As gently as possible, turn/flip the dough out onto a heavily floured surface, maintaining the rectangle or square shape. Take care not to deflate the delicate dough. Sprinkle a good amount of flour on top of the dough, leaving no exposed sticky spots. Working as gently as possible, use a bench knife or other sharp knife to divide the dough into four pieces. Gently maneuver two pieces onto a piece of parchment, leaving space between them. Do the same with the remaining two pieces of dough, placing them onto another piece of parchment.
Let the loaves rest at room temperature for 2 hours, uncovered. Meanwhile, preheat the oven to 475°F with a baking stone or steel on a lower rack. Give the oven an hour to heat up fully. The loaves will be ready for the oven when there are a few large bubbles on the surface of each, and they feel light and airy.
Once ready to bake, carefully slide the two loaves (with their parchment) into the oven onto the preheated stone or steel. Cut the parchment if necessary to fit on the baking space. Let the other two loaves to continue to rest while the first are baking.
Bake the loaves for 15 minutes, then transfer them, from the stone or steel, directly onto a rack in the upper third of the oven for an additional 13 to 15 minutes. (Leave the stone in place.) Moving them to the rack allows the baking stone or steel to become hot again in preparation for the next two loaves. After a total of 27 to 30 minutes of baking, remove the loaves from the oven and allow them to cool on a rack. (You can alternately bake the loaves fully on the stone and allow at least 15 minutes for it to reheat before baking the next batch.)
Repeat the process with the two remaining loaves. Cool the bread fully before slicing.
Bread is best on the first day but may be wrapped loosely and stored at room temperature for up to several days; freeze for longer storage. Refresh in a hot oven for a few minutes.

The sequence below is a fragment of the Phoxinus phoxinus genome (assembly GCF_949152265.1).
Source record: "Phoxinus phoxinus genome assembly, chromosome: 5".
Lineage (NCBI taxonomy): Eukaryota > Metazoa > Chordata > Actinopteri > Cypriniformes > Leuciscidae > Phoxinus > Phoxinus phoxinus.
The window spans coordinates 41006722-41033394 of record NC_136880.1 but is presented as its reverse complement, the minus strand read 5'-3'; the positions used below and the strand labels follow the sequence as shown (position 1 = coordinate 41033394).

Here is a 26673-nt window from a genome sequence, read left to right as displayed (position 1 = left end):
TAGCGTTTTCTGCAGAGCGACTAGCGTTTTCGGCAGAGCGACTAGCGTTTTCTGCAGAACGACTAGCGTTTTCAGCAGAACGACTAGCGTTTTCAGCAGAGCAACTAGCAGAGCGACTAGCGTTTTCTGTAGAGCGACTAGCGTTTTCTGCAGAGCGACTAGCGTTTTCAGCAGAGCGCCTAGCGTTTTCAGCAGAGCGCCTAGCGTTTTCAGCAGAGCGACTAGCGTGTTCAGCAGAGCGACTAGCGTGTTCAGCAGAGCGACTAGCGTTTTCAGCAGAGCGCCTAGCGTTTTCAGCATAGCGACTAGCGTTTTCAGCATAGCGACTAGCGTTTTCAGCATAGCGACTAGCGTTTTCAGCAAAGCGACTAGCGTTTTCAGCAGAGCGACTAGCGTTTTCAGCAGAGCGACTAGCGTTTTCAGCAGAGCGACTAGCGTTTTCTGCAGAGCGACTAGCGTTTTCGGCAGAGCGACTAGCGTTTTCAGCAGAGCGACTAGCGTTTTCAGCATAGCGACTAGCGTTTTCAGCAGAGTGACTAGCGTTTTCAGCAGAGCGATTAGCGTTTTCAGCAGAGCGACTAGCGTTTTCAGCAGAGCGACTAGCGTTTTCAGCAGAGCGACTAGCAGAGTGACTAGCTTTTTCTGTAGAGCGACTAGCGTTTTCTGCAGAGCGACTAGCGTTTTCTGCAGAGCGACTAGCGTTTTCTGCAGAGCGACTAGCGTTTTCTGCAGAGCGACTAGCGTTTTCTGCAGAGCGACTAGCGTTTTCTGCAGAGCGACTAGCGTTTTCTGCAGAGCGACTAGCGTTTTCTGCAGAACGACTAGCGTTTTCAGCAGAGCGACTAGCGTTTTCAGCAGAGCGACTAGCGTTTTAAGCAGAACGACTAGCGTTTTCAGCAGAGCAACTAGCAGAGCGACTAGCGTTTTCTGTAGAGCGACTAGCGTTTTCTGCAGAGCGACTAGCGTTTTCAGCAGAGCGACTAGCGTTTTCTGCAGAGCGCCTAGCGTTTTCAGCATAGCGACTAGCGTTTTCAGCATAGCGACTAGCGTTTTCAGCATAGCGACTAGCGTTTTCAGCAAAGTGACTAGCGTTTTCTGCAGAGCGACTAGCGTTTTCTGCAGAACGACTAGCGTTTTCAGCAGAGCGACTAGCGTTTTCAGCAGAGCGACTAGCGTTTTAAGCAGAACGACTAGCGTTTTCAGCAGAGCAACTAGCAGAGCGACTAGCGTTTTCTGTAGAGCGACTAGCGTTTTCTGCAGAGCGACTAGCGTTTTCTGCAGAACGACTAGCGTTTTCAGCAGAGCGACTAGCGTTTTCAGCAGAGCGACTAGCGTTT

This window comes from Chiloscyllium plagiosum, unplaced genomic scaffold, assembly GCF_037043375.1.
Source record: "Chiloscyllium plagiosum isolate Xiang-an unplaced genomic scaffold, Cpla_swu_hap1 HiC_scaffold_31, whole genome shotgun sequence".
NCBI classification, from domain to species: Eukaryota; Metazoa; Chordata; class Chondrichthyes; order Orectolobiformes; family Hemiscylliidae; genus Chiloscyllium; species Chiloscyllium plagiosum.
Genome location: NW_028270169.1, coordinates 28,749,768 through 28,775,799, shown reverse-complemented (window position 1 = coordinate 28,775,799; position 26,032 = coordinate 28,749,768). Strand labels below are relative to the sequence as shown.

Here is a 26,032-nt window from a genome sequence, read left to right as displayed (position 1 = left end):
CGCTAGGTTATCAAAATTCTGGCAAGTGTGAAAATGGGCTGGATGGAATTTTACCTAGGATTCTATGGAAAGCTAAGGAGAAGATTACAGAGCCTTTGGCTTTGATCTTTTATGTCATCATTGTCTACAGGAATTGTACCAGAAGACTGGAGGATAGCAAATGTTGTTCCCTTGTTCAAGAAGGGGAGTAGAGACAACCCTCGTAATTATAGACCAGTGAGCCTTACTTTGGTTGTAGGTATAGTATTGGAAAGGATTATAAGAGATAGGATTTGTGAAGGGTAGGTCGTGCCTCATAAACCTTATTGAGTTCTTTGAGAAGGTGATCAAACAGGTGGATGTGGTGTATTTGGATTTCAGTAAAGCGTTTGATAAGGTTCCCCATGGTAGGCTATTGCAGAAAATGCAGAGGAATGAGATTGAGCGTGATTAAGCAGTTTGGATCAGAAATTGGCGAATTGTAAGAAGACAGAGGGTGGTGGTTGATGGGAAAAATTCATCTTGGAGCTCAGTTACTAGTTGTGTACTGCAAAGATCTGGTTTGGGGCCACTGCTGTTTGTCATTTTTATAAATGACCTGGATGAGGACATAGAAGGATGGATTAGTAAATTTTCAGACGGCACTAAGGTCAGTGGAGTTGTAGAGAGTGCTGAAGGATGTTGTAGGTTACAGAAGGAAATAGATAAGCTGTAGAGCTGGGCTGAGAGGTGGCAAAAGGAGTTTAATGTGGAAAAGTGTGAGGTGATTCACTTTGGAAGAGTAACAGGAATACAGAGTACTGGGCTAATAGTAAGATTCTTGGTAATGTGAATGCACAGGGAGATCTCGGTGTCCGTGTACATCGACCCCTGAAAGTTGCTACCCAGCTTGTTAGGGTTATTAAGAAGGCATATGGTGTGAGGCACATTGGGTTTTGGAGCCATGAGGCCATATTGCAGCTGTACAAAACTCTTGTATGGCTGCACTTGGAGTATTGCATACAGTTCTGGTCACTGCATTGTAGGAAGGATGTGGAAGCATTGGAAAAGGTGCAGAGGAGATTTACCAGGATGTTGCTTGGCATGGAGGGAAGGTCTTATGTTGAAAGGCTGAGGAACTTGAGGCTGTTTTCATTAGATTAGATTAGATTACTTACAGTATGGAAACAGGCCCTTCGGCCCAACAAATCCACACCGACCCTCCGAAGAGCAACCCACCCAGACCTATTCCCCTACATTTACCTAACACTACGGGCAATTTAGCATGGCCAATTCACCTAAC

Sourdough version (Plan ahead - two day recipe)
makes 2 loaves
440g bread flour (all purpose works but should add another coil foil or two)
365g water (you can push this up to 396g if using bread flour for a 90% hydration dough)
100g active sourdough starter
10g sea salt
– For the starter; combine 20g fed sourdough starter, 40g flour, and
40g water. Starter should be used right at its peak, after about 4½ to 5
9:30am – Combine flour and water in a bowl. Mix well and let rest for about 3 hours, until starter is ready.
– Wet your hand, add starter to the dough. Mix by hand, scooping up
and over the edges until incorporated, about 5 mins. Cover and rest for
1:00pm – Add salt and mix with a wet hand until fully incorporated, about 5 minutes. Cover and rest for 1 hour.
– Mist your work surface with water and wet your hands. Transfer dough
onto the surface and gently pull from the center out to form a rectangle
shape. Scoop up one edge and fold into the center. Pick up other edge
and fold into the center over first section. Fold the top down half way.
Fold the bottom up. Put dough in a large dish. Cover and rest for 45
2:45pm – First Coil
Fold*. Lift the dough from the middle with both hands. The four fingers
will be on the underside, below the dough and only the thumbs are above
the dough. Lift the dough and place it on the dish like a coil. Do this
once from each side. Cover and rest for 45 mins.
3:30pm – Second Coil Fold. Repeat the same. Cover and rest for 45 mins.
4:15pm – Third Coil Fold. Repeat the same. Cover and rest for 45 mins.
(If using all purpose flour, you may want to do a couple more folds to increase structure. Try 5 folds every 30 minutes.)
– Transfer dough to a lightly oiled square pan if not already using one. Cover and move to the refrigerator for 12
- 16 hours.